Int'l crimes tribunal starts proceedings today
The special prosecution yesterday filed the first petition with the International Crimes Tribunal seeking direction to show top four Jamaat leaders arrested or detained on charges of committing war crimes in 1971.
The four accused are Jamaat Ameer Motiur Rahman Nizami, its Secretary General Ali Ahsan Muhammad Mojahid and senior assistant secretaries general Muhammad Kamaruzzaman and Abdul Quader Molla.
Four months into the formation of the tribunal, this is the first ever incident in the history of judiciary to seek direction to show any person arrested under the International Crimes Tribunal Act, 1973.
The three-member tribunal headed by Justice Nizamul Huq yesterday accepted the petition and fixed 10:30am today for holding the hearing. Justice ATM Fazle Kabir and Justice AKM Zaheer Ahmed are the other two judges of the tribunal.
The tribunal will today hold its first sitting in the open courtroom set up at the old High Court building. The courtroom was made ready for the prosecution yesterday.
The six-member prosecution team formed only to work in the tribunal submitted the petition to the court through its registrar.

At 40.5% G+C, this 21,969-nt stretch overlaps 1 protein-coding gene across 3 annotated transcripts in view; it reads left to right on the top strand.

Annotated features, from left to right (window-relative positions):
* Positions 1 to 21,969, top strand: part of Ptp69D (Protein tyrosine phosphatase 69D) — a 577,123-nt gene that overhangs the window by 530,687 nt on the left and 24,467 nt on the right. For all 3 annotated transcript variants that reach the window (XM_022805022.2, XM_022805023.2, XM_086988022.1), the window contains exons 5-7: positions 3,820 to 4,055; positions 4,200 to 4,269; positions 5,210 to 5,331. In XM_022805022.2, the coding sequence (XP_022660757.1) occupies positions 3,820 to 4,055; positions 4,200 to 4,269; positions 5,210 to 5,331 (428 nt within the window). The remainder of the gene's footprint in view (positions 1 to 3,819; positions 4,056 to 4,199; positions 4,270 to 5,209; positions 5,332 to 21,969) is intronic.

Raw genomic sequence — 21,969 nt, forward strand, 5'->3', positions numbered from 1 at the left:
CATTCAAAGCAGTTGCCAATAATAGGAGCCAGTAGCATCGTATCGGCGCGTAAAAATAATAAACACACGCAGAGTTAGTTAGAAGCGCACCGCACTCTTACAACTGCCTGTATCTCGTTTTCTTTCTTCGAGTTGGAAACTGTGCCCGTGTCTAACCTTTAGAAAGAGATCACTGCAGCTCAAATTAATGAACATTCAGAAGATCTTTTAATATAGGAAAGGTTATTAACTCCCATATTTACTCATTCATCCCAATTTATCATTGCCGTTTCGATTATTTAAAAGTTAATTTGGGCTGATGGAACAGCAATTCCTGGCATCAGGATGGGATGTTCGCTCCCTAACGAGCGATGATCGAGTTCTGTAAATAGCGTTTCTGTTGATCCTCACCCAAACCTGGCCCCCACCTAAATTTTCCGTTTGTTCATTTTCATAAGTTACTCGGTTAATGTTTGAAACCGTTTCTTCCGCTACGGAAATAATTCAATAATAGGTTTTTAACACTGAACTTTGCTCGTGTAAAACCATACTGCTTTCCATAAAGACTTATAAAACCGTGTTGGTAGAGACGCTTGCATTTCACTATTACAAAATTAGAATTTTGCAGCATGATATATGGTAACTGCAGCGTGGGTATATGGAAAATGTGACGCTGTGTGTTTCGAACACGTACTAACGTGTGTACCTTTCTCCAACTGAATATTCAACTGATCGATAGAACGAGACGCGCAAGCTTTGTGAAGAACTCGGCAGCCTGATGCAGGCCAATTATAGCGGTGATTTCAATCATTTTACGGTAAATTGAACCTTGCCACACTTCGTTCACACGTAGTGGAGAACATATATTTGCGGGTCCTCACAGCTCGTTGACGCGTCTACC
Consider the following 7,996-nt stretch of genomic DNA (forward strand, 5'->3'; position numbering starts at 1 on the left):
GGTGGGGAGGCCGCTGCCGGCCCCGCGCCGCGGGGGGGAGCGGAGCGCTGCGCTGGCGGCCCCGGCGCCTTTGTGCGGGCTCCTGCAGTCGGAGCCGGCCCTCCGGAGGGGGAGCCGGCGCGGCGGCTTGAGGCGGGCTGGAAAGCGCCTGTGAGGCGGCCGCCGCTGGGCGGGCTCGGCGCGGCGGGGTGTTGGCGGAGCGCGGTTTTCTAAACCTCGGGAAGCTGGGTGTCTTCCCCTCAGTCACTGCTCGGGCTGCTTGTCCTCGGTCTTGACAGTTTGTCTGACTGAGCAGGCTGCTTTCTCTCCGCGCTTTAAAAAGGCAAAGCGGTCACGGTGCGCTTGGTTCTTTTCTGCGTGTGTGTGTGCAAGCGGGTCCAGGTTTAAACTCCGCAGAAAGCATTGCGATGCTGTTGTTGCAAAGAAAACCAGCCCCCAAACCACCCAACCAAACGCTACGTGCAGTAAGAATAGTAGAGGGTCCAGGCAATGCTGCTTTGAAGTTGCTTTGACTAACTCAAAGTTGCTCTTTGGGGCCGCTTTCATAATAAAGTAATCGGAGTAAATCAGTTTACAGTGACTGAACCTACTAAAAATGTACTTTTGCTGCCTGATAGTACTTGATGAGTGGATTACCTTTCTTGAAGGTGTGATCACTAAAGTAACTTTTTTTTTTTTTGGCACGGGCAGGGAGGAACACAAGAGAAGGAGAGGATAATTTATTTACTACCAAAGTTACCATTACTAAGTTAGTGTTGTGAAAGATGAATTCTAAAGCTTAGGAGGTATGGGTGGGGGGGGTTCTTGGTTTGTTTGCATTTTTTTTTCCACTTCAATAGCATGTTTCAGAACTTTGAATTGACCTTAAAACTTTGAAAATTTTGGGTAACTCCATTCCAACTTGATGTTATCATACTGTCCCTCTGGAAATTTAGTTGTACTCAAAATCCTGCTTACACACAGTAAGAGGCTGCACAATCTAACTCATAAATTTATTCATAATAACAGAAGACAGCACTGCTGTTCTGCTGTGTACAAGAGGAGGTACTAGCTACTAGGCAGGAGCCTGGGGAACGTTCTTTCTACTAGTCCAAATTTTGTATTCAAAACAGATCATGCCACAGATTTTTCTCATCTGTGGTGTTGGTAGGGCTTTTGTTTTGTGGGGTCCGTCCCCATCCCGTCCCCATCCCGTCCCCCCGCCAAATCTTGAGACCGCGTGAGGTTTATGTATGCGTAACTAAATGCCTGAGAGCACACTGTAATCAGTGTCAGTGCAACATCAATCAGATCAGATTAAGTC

After filing the petition, Chief Prosecutor Golam Arif Tipu briefed journalists saying, "We have submitted a petition against the Jamaat leaders seeking necessary lawful steps from the tribunal to keep them confined.
"We made the prayer so that they cannot escape or create obstruction in the investigation and that the investigation agency can smoothly conduct probes into the allegations against them of committing genocide, murder, rape, torture, loot, and arson during the Liberation War of 1971," he said.
He, however, rejected outright a question of filing the petition for the tribunal's order to show the Jamaat leaders arrested or detained in any specific case including the one filed with Pallabi Police Station which has already been transferred to the tribunal.
Tipu said, "Our petition [against the four] has been filed against them on charges for committing offences under section 3 of the International Crimes Tribunal Act."
The investigation agency will probe offences mentioned in section 3 of the act-- crimes against humanity and peace, genocide, violation of any humanitarian rules during armed conflicts as laid down in the Geneva Convention of 1949, any other crimes under international laws, attempt, abetment or conspiracy to commit any such crimes and complicity in or failure to prevent commission of any such crime.
Hours after Tipu's briefing, Registrar of the tribunal Md Shahinur Islam told newsmen that the investigation agency formed under the International Crimes Tribunal Act started investigation based on a "complaint petition" of July 21 this year in which Nizami, Mojahid, Kamaruzzaman and Molla were made accused.
Sources say this complaint petition is the case of Pallabi Police Station which was transferred to the Tribunal on July 21.
On that day, a Dhaka court sent this case to the tribunal on charge of killing 345 people during the Liberation War.